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United States Department of Agriculture

Agricultural Research Service

Research Project: CHARACTERIZING AND MANAGING ANIMAL STRESS/WELL-BEING IN LIVESTOCK PRODUCTION Title: Managing thermal stress in feedlot cattle: environment, animal susceptibility and management options from a U.S. perspective

Author
item Brown Brandl, Tami

Submitted to: Book Chapter
Publication Type: Book / Chapter
Publication Acceptance Date: April 29, 2012
Publication Date: June 15, 2013
Citation: Brown Brandl, T.M. 2013. Managing thermal stress in feedlot cattle: environment, animal susceptibility and management options from a U.S. perspective. In: Aland, A. and Banhazi, T., editors. Livestock Housing: Modern Management to Ensure Optimal Health and Welfare of Farm Animals. Wageningen, The Netherlands: Academic Publishers. Pages 189-208.

Interpretive Summary: Extreme summer time conditions can have a devastating impact on livestock, especially those animals who are typically housed outdoors without shelter, such as feedlot cattle. The effect of this hot weather on feedlot cattle can vary from little to no effect in a brief exposure, to causing reductions in feed intake and growth in a moderate event, to death of vulnerable animals during an extreme event. Three factors affect the response to hot weather: weather conditions, differences among individual animals, and differences in the management strategies. This document describes the economic impact of hot weather, each of the three factors an animal response to summer time conditions (weather factors, differences among individual animals, and different management strategies.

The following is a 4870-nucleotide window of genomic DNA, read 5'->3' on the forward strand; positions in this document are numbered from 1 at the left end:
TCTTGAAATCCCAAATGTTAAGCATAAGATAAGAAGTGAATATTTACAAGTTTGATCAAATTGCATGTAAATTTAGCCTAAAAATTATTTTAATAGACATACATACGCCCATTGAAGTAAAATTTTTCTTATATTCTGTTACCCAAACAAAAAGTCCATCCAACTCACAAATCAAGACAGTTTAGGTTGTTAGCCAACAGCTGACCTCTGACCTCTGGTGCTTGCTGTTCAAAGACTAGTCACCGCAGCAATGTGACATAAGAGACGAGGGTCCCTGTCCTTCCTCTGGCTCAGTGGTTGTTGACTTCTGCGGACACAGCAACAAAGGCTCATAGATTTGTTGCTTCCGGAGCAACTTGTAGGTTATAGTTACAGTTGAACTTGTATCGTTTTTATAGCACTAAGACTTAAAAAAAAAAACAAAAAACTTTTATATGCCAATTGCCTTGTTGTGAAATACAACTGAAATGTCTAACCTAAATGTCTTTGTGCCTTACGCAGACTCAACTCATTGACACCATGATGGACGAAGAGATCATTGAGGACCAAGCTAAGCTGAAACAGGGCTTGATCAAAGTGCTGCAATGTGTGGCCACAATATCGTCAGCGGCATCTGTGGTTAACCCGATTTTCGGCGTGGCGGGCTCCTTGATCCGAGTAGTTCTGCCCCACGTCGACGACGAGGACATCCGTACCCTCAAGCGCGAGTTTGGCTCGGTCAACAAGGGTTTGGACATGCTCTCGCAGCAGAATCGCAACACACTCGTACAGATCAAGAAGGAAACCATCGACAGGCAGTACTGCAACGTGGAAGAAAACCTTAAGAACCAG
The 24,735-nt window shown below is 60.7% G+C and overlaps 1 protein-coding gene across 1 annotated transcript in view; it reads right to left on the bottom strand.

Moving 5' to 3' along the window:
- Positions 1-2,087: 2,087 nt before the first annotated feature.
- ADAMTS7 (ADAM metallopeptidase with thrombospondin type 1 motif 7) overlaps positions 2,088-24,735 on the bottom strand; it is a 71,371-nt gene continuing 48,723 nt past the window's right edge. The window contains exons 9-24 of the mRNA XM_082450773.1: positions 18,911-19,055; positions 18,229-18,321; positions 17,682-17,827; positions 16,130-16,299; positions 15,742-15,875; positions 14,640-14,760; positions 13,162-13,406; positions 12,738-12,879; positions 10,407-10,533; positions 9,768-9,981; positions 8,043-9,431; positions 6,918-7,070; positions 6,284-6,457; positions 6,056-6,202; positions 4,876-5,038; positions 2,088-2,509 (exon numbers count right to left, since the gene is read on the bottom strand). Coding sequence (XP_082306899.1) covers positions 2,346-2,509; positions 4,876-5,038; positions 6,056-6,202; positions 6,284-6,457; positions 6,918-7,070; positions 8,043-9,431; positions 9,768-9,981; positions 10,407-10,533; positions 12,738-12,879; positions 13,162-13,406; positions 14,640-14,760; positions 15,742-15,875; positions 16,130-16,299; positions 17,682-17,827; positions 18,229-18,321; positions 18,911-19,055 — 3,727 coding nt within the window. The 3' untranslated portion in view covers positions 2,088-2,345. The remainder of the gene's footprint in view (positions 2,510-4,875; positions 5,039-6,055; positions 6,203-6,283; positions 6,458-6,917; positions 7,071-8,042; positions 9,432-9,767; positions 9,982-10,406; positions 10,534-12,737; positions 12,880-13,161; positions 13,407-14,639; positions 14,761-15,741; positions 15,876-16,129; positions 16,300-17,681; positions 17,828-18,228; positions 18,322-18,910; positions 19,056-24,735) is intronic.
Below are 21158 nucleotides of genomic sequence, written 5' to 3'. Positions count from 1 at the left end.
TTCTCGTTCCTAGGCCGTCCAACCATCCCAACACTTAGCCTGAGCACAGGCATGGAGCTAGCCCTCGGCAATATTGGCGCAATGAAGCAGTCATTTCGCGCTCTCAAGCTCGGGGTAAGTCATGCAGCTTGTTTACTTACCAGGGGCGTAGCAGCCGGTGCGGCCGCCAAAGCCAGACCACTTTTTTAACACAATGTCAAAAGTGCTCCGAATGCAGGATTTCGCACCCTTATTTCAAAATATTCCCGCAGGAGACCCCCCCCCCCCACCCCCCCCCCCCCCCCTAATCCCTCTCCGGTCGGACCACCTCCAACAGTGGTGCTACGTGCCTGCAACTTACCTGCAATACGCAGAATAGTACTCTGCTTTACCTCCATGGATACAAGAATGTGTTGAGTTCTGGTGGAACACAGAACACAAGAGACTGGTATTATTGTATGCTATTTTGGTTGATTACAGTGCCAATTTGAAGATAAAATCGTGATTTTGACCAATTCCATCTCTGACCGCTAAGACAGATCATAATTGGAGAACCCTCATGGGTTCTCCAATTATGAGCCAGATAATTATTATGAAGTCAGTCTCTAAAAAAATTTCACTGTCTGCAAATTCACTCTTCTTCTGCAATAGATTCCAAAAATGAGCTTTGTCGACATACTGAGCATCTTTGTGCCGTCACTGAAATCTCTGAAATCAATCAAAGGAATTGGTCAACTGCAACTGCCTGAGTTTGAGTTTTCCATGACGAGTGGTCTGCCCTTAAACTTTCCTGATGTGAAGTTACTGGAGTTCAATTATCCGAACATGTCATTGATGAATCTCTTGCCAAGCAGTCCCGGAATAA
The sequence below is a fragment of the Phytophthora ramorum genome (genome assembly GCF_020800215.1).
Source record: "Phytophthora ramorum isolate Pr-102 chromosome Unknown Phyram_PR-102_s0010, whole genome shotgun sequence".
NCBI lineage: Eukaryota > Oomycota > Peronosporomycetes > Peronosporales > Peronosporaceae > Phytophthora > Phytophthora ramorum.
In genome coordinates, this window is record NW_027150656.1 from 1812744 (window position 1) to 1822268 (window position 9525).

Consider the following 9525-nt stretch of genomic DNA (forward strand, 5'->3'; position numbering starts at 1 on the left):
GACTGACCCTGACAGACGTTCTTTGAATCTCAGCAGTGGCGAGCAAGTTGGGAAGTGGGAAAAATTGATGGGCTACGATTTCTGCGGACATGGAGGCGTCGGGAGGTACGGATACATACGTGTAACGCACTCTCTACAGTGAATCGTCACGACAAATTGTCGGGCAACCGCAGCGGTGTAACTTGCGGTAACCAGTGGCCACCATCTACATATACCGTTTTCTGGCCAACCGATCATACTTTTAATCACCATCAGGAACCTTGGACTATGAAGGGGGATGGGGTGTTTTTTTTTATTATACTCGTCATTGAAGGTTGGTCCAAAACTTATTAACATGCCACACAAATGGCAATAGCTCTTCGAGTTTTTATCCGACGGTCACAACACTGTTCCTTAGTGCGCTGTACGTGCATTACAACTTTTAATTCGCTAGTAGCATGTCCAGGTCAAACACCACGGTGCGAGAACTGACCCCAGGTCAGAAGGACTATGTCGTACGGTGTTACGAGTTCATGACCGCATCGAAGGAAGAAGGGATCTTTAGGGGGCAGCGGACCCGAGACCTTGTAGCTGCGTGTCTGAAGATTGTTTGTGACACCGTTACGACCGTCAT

Technical Abstract: Extreme summer time conditions can have a devastating impact on livestock, especially those animals who are typically housed outdoors without shelter, such as feedlot cattle. The effect of heat stress on feedlot cattle can vary from little to no effect in a brief exposure, to causing reductions in feed intake, growth, and feed efficiency in a moderate event, to death of vulnerable animals during an extreme event. Heat stress can be broken down into three sub-components: environmental conditions, susceptibility of the individual animal, and the management options employed. This chapter describes the economic impact of heat stress, factors affecting an individual animal’s susceptibility to heat stress, and the management options that can be used to decrease the impact. In addition, the chapter will start to layout the means to combine these three factors into a management strategy.

Last Modified: 4/15/2014
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